Saturday, July 30, 2016


Eileen R. Tabios presents an Afterword to her I FORGOT LIGHT BURNS
(Moria Poetry, Chicago, 2015)



My recent work, "Murder, Death and Resurrection" (MDR), includes an MDR Poetry Generator that brings together much of my poetics and poet tics. The MDR Poetry Generator contains a data base of 1,146 lines which can be combined randomly to make a large number of poems; the shortest would be a couplet and the longest would be a poem of 1,146 lines. I FORGOT LIGHT BURNS is the second poetry collection to emanate from the MDR Poetry Generator; the first, 44 RESURRECTIONS, was e-published in 2014 by PostModernPoetry E- Ratio Editions and is available at

The MDR Poetry Generator's conceit is that any combination of its 1,146 lines succeed in creating a poem. Thus, I can creategeneratenew poems unthinkingly from its database. For example, I created several of the poems in 44 RESURRECTIONS by blindly pointing at lines on a print-out to combine. While the poems cohere partly by the scaffolding of beginning each line with the phrase "I forgot..." (a tactic inspired by reading Tom Beckett's fabulous poem "I Forgot" in his book DIPSTICK (DIPTYCH)), these poems reflect long- held interests in abstract and cubist language. Through my perceptions of abstraction and cubism, I've written poems whose lines are not fixed in order and, indeed, can be reordered (as a newbie poet, I was very interested in the prose poem form and in writing paragraphs that can be reordered within the poem).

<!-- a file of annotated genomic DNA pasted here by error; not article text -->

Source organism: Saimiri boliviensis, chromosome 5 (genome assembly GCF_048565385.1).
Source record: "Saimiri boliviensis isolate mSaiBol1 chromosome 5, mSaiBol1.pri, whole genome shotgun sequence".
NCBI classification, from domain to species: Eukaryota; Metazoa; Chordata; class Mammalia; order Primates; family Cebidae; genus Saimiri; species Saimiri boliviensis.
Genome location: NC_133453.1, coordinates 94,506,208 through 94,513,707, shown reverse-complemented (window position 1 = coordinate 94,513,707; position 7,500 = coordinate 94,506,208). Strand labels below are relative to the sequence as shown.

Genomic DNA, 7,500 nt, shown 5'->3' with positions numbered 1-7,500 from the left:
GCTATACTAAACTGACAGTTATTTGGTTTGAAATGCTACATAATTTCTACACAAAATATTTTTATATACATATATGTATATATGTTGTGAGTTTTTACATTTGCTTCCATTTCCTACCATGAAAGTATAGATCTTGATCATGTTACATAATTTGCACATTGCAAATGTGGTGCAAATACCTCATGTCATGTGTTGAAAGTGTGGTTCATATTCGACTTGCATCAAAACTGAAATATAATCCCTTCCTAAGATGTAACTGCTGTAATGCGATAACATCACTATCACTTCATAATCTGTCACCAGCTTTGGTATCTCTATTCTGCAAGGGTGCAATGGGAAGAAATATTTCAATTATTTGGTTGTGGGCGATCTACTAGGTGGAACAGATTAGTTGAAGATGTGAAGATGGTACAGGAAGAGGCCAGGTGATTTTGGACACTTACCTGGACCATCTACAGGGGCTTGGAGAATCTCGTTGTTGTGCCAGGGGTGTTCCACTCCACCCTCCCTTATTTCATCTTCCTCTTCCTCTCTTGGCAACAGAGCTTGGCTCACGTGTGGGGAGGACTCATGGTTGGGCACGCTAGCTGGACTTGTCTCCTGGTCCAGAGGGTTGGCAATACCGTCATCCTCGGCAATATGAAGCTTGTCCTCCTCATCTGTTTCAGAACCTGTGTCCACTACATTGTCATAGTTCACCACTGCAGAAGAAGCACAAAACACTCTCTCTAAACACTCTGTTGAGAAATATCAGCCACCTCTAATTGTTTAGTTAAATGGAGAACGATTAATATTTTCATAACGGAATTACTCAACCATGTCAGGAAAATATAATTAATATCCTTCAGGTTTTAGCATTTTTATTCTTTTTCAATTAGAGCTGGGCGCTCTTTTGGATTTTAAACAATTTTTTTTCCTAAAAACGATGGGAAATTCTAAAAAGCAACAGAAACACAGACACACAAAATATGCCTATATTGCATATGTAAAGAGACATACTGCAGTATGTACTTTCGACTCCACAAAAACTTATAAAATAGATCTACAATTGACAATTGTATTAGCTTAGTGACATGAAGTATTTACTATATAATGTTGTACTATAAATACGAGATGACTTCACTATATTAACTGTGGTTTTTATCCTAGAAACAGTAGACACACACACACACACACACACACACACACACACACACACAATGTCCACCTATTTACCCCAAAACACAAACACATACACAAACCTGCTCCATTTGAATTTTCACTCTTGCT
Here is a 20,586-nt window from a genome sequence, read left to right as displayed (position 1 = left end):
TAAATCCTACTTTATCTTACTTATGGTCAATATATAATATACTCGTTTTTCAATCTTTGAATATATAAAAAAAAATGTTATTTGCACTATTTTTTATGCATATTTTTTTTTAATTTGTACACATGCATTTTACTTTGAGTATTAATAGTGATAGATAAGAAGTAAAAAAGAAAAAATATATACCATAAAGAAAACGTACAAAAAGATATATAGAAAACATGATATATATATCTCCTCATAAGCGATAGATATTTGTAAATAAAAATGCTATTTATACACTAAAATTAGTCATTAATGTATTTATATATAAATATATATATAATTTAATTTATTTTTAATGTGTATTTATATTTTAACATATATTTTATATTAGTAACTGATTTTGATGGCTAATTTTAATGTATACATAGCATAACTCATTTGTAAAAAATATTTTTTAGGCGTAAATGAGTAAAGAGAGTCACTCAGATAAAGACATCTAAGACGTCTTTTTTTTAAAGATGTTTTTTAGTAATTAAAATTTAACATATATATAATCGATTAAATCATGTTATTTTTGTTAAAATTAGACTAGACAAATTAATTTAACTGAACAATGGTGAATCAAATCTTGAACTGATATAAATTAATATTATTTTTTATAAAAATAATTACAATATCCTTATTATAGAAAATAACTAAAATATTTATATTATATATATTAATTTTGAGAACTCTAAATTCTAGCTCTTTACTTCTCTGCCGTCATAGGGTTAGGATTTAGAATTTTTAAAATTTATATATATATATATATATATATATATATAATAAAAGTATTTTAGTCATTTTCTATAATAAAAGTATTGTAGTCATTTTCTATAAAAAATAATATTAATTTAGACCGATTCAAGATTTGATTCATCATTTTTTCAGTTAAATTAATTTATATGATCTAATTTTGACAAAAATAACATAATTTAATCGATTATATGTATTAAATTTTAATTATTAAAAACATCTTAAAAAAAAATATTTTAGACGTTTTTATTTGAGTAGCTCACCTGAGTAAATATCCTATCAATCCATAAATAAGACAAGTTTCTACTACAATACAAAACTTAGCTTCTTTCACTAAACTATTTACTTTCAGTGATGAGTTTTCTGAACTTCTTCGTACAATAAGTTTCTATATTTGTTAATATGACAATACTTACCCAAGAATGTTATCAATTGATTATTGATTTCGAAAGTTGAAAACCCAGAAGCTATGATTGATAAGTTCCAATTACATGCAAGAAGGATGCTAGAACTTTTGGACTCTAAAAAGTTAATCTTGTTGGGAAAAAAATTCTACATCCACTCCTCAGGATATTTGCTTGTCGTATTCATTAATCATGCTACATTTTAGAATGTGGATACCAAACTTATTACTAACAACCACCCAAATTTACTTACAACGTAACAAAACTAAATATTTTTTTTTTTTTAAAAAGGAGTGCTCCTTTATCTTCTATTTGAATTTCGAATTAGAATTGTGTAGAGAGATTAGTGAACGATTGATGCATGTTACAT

Yet while the MDR Poetry Generator presents poems not generated through conscious personal preferences, the results are not distanced from the author: I created the 1,146 lines from reading through 27 previously-published poetry collections—the title’s references to murder, death and resurrection reflect the idea of putting to death the prior work, only to resurrect them into something new: sometimes, creation first requires destruction. But if randomness is the operating system for new poems (i.e. the lines can be combined at random to make new poems), these new poems nonetheless contain all the personal involvementand love!that went into the writing of its lines. The results dislocate without eliminating authorship.

The math is over my head for calculating the number of poems (in math, permutations) possible from these 1,146 lines. I asked my son's high school math tutor, Carl Ericson, to calculate it for me. Carl used an approximation formula to answer my question and approximated that the total poems possible to be generated by the MDR Poetry Generator is a number that has 3,011 digits. To date, with the two poems in I FORGOT LIGHT BURNS, I’ve written—rather, the MDR Poetry Generator has generated130 poems. We’re just beginning: may they provide enjoyable reading.

January 26, 2015 


Eileen Tabios is editor of The Halo-Halo Review. More information about her is available at 

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